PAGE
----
Open Innovation Network (OIN) & Open Innovation Platform (OIP)
The government also lends its support to the innovation ecosystem by bridging startup solutions to problem owners. Two ongoing initiatives include the Open Innovation Network (OIN – a collaboration between Enterprise Singapore and IMDA) – a gateway to the open innovation ecosystem in Singapore, and IMDA’s Open Innovation Platform (OIP).
IMDA launches “innovation calls” on the OIP every few months – the current call #10 will close on 30 July and I would encourage the technology solvers among us to participate in these challenges. Challenges stem from a wide variety of companies, such as MediaCorp, Amgen, Boustead and Wildlife Reserves Singapore.
The ecosystem also bridges our startups with overseas markets. Notable foreign companies such as Etisalat and Ferrero have submitted challenges on the OIP.
OIP has launched over 220 challenges with a pool of more than 11,000 technology solvers. There are more than 90 ongoing projects in development.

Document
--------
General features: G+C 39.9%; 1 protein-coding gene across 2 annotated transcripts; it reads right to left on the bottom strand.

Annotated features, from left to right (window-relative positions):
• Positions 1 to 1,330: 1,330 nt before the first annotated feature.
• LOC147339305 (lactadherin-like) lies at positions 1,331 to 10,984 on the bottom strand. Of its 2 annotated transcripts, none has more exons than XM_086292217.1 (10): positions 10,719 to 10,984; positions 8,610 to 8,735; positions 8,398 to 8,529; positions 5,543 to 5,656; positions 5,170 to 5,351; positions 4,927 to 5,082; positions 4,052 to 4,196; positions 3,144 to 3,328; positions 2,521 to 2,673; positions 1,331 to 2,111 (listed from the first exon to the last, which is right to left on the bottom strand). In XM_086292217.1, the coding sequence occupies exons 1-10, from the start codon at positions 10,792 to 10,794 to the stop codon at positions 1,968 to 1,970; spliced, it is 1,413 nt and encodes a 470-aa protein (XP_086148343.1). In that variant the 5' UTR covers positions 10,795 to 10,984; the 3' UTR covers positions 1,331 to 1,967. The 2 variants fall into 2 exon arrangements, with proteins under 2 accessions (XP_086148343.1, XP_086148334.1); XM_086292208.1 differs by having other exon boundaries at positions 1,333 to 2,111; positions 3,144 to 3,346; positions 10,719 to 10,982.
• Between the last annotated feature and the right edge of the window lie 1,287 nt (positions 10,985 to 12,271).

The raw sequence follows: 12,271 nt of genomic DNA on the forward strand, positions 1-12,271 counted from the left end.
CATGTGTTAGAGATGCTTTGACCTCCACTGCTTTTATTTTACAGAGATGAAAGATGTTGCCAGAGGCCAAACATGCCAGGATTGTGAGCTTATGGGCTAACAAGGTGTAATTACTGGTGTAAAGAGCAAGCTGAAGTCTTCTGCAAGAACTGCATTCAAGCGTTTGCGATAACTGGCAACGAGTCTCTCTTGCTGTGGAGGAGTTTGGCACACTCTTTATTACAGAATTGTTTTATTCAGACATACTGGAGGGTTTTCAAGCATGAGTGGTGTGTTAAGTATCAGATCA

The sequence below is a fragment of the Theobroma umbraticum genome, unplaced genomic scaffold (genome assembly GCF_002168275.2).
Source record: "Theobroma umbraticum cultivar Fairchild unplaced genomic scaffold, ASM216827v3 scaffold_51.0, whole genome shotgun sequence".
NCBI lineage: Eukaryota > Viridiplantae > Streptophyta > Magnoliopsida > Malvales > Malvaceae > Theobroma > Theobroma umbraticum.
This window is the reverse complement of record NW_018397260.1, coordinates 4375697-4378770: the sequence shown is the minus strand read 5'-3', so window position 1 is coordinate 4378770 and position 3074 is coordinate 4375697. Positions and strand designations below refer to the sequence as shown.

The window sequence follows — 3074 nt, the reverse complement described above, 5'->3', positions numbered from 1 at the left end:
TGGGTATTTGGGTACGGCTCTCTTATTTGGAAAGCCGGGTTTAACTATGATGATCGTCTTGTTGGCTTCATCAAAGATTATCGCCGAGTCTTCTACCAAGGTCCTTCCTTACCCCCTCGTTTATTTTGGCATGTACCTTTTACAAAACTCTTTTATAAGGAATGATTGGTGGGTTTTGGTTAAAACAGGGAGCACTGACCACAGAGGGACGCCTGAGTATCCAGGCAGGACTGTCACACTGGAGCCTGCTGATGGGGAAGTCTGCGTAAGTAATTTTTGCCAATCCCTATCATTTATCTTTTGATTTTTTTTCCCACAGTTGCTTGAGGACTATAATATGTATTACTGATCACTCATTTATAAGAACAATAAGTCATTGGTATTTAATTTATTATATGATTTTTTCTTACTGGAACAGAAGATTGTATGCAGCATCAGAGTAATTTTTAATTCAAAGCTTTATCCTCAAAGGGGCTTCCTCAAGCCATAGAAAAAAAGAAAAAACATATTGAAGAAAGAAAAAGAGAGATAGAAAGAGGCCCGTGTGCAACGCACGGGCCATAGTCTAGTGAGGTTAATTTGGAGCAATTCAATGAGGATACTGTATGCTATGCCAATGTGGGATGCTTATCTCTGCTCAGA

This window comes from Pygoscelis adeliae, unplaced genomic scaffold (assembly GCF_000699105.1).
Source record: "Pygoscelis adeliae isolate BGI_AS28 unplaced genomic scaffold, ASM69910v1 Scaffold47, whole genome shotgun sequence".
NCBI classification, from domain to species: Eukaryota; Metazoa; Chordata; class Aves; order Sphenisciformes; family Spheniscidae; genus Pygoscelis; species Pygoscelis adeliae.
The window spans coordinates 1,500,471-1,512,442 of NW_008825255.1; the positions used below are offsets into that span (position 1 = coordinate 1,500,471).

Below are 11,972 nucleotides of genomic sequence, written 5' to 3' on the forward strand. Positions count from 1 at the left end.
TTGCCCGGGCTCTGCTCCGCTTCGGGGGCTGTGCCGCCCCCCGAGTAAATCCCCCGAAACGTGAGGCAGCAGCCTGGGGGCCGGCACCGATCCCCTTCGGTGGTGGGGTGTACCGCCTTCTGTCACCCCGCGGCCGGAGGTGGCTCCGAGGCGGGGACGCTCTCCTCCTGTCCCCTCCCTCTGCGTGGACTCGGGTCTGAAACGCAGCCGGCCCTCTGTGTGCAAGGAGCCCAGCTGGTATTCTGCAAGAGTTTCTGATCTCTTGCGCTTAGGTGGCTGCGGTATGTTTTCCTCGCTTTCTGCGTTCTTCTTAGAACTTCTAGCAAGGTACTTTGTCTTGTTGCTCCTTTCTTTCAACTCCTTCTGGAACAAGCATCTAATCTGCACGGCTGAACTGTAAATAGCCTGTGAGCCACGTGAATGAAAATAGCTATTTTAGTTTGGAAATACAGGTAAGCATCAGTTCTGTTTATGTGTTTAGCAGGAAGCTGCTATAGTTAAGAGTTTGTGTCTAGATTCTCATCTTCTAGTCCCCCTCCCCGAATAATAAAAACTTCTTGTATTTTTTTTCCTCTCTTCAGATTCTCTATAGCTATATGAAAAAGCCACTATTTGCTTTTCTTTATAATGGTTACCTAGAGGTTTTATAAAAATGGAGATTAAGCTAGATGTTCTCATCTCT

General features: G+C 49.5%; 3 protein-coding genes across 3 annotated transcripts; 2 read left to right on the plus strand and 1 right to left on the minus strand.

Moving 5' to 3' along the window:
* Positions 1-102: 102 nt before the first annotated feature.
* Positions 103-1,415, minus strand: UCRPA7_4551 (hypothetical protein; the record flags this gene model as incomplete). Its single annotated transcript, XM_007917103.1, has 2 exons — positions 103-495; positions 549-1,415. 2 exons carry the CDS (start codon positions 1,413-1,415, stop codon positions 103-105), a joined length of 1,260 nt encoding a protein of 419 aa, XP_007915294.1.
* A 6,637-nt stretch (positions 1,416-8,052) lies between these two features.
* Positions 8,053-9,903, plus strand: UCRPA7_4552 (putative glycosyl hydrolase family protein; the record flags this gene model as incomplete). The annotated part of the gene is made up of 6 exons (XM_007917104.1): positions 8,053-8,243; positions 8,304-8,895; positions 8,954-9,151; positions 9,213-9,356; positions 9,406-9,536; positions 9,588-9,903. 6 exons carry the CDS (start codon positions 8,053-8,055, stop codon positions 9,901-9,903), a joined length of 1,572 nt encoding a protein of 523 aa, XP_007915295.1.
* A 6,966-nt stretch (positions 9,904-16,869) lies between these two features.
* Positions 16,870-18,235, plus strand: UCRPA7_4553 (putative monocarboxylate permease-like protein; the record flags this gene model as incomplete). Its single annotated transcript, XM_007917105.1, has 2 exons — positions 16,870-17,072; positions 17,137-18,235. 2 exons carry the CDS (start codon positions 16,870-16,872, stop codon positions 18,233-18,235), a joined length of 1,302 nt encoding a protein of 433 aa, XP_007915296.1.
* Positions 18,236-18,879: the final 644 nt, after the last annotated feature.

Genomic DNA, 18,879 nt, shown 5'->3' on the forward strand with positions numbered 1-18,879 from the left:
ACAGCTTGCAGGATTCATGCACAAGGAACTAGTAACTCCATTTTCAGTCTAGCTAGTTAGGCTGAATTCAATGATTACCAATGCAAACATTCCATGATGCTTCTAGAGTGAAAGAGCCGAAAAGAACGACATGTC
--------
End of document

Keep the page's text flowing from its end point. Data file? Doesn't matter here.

Multi-stakeholder approach to innovation for society
While innovation brings undeniable benefits, it also fuels disruption – which can be unsettling for many. There is a real risk of a divide emerging between the disrupters and disrupted, which puts vulnerable segments of society at a disadvantage.
Using a multi-stakeholder approach which involves industry, the research community and government, innovation can uplift and safeguard our communities.
Highlighting startups who have made it their business to improve lives
- Firstly, industry and the research community play a key role. In this area, I would like to commend startups who have made it their business to improve the lives of those around them: